UC Merced reckons its economic contributions to the Valley at more than $500M since 2000
10/18/2010 10:17 AM
10/19/2010 12:04 AM
UC Merced declared Monday that in the past decade it has contributed more than $1.1 billion to the state's economy -- $550 million of that in the San Joaquin Valley.
Fresno and Merced counties were the two local communities that shared most of the the campus' economic largess. That's money UC Merced spent on employee wages, construction contracts and goods and services.
"Despite one of the most difficult economic climates in decades, UC Merced continues to invest heavily in the future of the Valley," Chancellor Steve Kang said. "The university's rapid growth is creating quality jobs, stimulating secondary investments, increasing tax revenues and helping to offset recessionary declines in other sectors of the regional economy. We are extremely pleased to be pumping sustainable value back into the region at a time when unemployment and poverty are creating so much financial hardship for so many Valley residents."
Locally, the university spent $333 million in wages, $107 million in construction contracts and bought $111 million in goods and services over the past 10 years, said Patti Istas, spokeswoman for UC Merced.
Since 2000, Fresno County businesses received $100 million in construction and service-related contracts, Merced County businesses were awarded $52 million and Stanislaus County got $23 million in contracts.
A few of the local vendors and contractors included Via Adventures in Merced; Bianchi & Sons Packing Co., in Merced; Hensley's Paving & General Engineering in Waterford and Classic Party Rentals in Modesto.
Via Adventures provides charter buses for UC Merced and operates Cat Tracks, the school's bus system.
Curtis Riggs, CEO of Via Adventures, said UC Merced is one of the firm's biggest customers. The relationship they forged has been helpful during the economic downturn. "Our business is tourism, and while that's been going down, our contract with UC Merced has helped stabilize our business," Riggs said.
The university spent about $550 million in goods and services throughout the rest of the state on similar contracts.
The university spent roughly $400 million in Northern California, $115 million in Southern California and about $200 million went to out-of-state contractors.
UC Merced has to accept bids with the lowest offer, so it can't commit to hiring a certain percentage of local contractors, Istas said.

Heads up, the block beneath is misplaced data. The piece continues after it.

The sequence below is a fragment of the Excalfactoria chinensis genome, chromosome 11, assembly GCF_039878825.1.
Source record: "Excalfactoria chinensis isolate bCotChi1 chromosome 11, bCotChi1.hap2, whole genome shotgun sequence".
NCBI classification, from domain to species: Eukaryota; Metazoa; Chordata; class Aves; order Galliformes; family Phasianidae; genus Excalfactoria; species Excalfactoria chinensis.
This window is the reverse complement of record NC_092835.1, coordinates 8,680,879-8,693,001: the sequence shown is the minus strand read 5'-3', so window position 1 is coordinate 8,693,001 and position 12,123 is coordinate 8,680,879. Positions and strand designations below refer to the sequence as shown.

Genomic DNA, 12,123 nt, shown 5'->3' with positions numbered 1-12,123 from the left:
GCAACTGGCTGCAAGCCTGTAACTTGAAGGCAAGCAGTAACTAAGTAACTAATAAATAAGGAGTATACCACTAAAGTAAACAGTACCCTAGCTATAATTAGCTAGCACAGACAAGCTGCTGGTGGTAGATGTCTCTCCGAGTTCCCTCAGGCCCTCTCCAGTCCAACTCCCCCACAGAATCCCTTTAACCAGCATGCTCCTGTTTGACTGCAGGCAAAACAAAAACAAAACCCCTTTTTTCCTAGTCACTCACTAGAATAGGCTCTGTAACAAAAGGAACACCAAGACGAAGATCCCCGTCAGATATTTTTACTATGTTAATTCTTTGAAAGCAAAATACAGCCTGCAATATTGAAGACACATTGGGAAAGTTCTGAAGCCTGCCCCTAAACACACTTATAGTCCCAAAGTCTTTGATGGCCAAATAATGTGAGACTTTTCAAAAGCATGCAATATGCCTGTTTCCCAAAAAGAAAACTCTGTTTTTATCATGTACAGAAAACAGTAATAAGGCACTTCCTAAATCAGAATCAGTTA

The school is allowed to take certain factors into consideration when it comes to hiring locally. One is awarding bids to companies based on environmental sustainability, such as contracting with local farms for locally grown and produced food, Istas added.
Today, the university has 1,103 employees, and its payroll totals $7.5 million. In 2009, the university had 976 employees.
That money will eventually benefit the community with people shopping locally and buying homes, some economists and business developers suggest.
Dr. Joseph J. Penbera, professor of business at Fresno State University, said UC Merced shortchanged itself in terms of its expenditures because the school's news release didn't take into account the money students spend locally on housing, food and night life.
No official study has been conducted by the university on the amount of money students bring into the community, but Istas estimated that students spend $5,000 a year on books, transportation and food. With nearly 4,400 students, that means about $21.5 million for the community.
The university will expand physically and enroll more students, but whether the school will attract additional businesses isn't yet known, said Penbera.
Just because you have someone working in a lab doesn't mean investors will be immediately drawn to the region, he added.
"Someone has to organize (the research) into a business," Penbera said. "It has to attract investors. That's part of a process. These universities in the Valley do not have a handle on that. The government does not have a handle on that."
Universities such as Stanford and UCLA have succeeded in marketing their research to attract capital, Penbera said.
These universities translate what goes on in a lab into what investors can sink their teeth into, he added.
Carol Whiteside, president emeritus of the Great Valley Center, said that like all investments, it takes awhile to pay off. The recession has slowed a lot of the economic benefits to the community, she said. "There's no question about the fact that there are benefits," she said. "The challenge to Merced and the neighboring communities is to make sure the infrastructure is there to support them -- business loans and incubator offices. There has to be an infrastructure."
Reporter Jamie Oppenheim can be reached at (209)385-2407 or email@example.com.
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